First, the Federal Circuit ruled that the proper standard for reviewing the Commission’s decision to impose default judgment sanctions against Organik Kimya was 19 CFR § 210.33 and Federal Rule of Civil Procedure 37(b). 19 CFR § 210.33 gives Judges in ITC investigations the authority to issue non-monetary sanctions for failure to comply with an order compelling discovery, and Rule 37(b) allows a court to render a default judgment against the disobedient party if the party fails to obey a discovery order. Fed. R. Civ. P. 37(b)(2)(A)(vi). The Federal Circuit held that 19 CFR § 210.33 and Rule 37(b) applied because Judge Pender and the Commission based their decisions on Organik Kimya’s express disobedience of Judge Pender’s discovery orders. The Federal Circuit rejected Organik Kimya’s argument that Micron Technologies, Inc. v. Rambus Inc., 645 F.3d 1311 (Fed. Cir. 2011), controlled the decision and required the Federal Circuit to analyze the Commission’s findings with respect to:

  1. (1) Bad faith,
  2. (2) Prejudice to the opposing party caused by the spoliation, and
  3. (3) Availability or efficacy of lesser sanctions.

But the Federal Circuit also noted that the result would be the same if analyzed under Micron.

The Federal Circuit held that the Commission did not abuse its discretion in implementing default sanctions because Organik Kimya destroyed potentially hundreds of thousands of files, despite explicit orders from Judge Pender to preserve documents, and then tried to deceive Judge Pender as to its actions. The Federal Circuit noted that “these facts put this case squarely within the Supreme Court’s admonition that ‘the most severe in the spectrum of sanctions provided by statute or rule must be available to the district court in appropriate cases’ to penalize a party’s sanctionable conduct and to deter future parties from repeating such conduct.”  (citing Nat’l Hockey League v. Metro Hockey Club, Inc., 427 U.S. 639, 643 (1976).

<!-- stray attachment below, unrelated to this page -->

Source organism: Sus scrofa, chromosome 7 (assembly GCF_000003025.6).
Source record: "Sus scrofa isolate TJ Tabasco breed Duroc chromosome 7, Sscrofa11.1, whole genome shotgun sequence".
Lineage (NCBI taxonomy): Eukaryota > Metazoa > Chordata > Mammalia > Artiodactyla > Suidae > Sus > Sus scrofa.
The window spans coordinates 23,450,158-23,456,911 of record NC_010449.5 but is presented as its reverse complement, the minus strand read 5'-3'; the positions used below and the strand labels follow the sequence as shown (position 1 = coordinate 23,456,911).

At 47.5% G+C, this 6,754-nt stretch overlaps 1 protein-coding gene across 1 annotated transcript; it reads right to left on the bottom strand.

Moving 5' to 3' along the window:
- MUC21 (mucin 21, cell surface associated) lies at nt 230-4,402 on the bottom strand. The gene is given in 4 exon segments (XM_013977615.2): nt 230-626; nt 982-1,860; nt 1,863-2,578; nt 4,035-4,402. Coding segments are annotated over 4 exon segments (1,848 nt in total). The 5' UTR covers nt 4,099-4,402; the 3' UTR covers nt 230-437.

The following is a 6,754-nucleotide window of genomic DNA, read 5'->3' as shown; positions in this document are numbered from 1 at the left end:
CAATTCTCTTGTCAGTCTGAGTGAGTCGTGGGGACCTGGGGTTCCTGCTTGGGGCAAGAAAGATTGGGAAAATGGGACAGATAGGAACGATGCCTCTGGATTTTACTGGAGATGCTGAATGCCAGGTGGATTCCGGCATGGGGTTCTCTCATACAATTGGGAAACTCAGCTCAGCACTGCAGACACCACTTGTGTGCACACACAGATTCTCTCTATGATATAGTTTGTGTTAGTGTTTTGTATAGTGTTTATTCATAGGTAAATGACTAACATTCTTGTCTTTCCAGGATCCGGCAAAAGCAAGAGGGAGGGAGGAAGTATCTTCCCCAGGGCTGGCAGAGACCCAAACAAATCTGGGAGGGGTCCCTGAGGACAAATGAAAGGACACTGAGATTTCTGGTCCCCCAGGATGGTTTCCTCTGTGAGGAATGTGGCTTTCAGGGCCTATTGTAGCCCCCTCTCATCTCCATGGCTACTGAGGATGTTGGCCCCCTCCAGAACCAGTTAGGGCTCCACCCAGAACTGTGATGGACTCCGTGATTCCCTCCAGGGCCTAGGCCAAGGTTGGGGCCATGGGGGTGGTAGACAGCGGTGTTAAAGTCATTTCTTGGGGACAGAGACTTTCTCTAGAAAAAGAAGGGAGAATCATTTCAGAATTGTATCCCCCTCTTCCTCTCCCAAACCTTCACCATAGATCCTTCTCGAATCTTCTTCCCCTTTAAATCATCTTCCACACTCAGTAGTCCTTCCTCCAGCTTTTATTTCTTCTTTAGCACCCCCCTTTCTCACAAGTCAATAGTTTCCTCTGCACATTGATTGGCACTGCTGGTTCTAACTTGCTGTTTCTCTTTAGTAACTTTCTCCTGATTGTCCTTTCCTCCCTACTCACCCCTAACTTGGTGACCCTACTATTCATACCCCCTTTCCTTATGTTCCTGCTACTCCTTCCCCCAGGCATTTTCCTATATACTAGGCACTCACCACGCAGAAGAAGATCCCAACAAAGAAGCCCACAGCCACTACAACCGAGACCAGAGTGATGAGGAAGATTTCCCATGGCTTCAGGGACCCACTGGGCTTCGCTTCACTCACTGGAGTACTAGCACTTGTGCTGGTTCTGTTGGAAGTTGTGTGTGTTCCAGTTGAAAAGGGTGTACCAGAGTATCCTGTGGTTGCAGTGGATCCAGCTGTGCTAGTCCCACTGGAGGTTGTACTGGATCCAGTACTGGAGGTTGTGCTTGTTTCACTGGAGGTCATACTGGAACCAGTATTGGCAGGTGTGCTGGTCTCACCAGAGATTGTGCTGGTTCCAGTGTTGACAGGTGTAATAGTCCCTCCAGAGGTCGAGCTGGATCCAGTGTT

1. Limited Exclusion Order

The Federal Circuit also affirmed the Commission’s issuance of a 25-year limited exclusion order against Organik Kimya. On appeal, Organik Kimya argued that the Commission committed legal error by failing to consider its arguments regarding the proper remedy, including the 25-year term. But the Federal Circuit rejected this argument. The Commission had considered Organik Kimya’s briefing but determined that its arguments regarding scope of the exclusion order relied entirely on arguments concerning the merits of the trade secret allegations, which Organik Kimya could not relitigate at the remedy stage because it defaulted on those claims due to the discovery sanctions. The Commission had also found Dow’s expert credible when he testified that it would take Organik Kimya between 15 and 25 years to develop opaque polymers independently. Finally, the Commission included a provision in the limited exclusion order that would allow Organik Kimya to bypass the exclusion order period at any time if it could show that it had developed its opaque polymers without using Dow’s misappropriated trade secrets. Thus, the Federal Circuit found no abuse of discretion or legal error in the Commission’s decision.